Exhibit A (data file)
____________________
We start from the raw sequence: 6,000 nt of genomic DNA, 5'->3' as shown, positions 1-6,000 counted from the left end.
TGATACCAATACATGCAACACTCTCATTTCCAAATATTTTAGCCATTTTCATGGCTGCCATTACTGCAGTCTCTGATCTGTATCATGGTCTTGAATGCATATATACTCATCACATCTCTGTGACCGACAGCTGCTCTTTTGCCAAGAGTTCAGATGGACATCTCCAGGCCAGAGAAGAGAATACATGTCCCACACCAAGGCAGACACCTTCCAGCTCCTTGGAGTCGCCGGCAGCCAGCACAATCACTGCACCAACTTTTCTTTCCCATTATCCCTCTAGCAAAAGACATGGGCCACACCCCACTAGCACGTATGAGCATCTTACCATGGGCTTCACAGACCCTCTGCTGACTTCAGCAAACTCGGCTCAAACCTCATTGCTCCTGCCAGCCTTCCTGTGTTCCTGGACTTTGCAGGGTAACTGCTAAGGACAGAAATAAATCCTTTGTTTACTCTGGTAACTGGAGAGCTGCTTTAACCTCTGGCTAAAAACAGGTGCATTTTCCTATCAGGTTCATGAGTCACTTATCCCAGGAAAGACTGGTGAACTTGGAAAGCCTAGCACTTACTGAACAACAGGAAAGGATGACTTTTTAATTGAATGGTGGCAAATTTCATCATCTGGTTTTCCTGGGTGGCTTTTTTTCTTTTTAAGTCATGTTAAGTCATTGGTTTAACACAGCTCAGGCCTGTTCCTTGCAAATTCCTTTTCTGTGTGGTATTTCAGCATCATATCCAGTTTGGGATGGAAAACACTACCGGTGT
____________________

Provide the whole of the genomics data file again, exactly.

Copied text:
We start from the raw sequence: 6,000 nt of genomic DNA, 5'->3' as shown, positions 1-6,000 counted from the left end.
TGATACCAATACATGCAACACTCTCATTTCCAAATATTTTAGCCATTTTCATGGCTGCCATTACTGCAGTCTCTGATCTGTATCATGGTCTTGAATGCATATATACTCATCACATCTCTGTGACCGACAGCTGCTCTTTTGCCAAGAGTTCAGATGGACATCTCCAGGCCAGAGAAGAGAATACATGTCCCACACCAAGGCAGACACCTTCCAGCTCCTTGGAGTCGCCGGCAGCCAGCACAATCACTGCACCAACTTTTCTTTCCCATTATCCCTCTAGCAAAAGACATGGGCCACACCCCACTAGCACGTATGAGCATCTTACCATGGGCTTCACAGACCCTCTGCTGACTTCAGCAAACTCGGCTCAAACCTCATTGCTCCTGCCAGCCTTCCTGTGTTCCTGGACTTTGCAGGGTAACTGCTAAGGACAGAAATAAATCCTTTGTTTACTCTGGTAACTGGAGAGCTGCTTTAACCTCTGGCTAAAAACAGGTGCATTTTCCTATCAGGTTCATGAGTCACTTATCCCAGGAAAGACTGGTGAACTTGGAAAGCCTAGCACTTACTGAACAACAGGAAAGGATGACTTTTTAATTGAATGGTGGCAAATTTCATCATCTGGTTTTCCTGGGTGGCTTTTTTTCTTTTTAAGTCATGTTAAGTCATTGGTTTAACACAGCTCAGGCCTGTTCCTTGCAAATTCCTTTTCTGTGTGGTATTTCAGCATCATATCCAGTTTGGGATGGAAAACACTACCGGTGT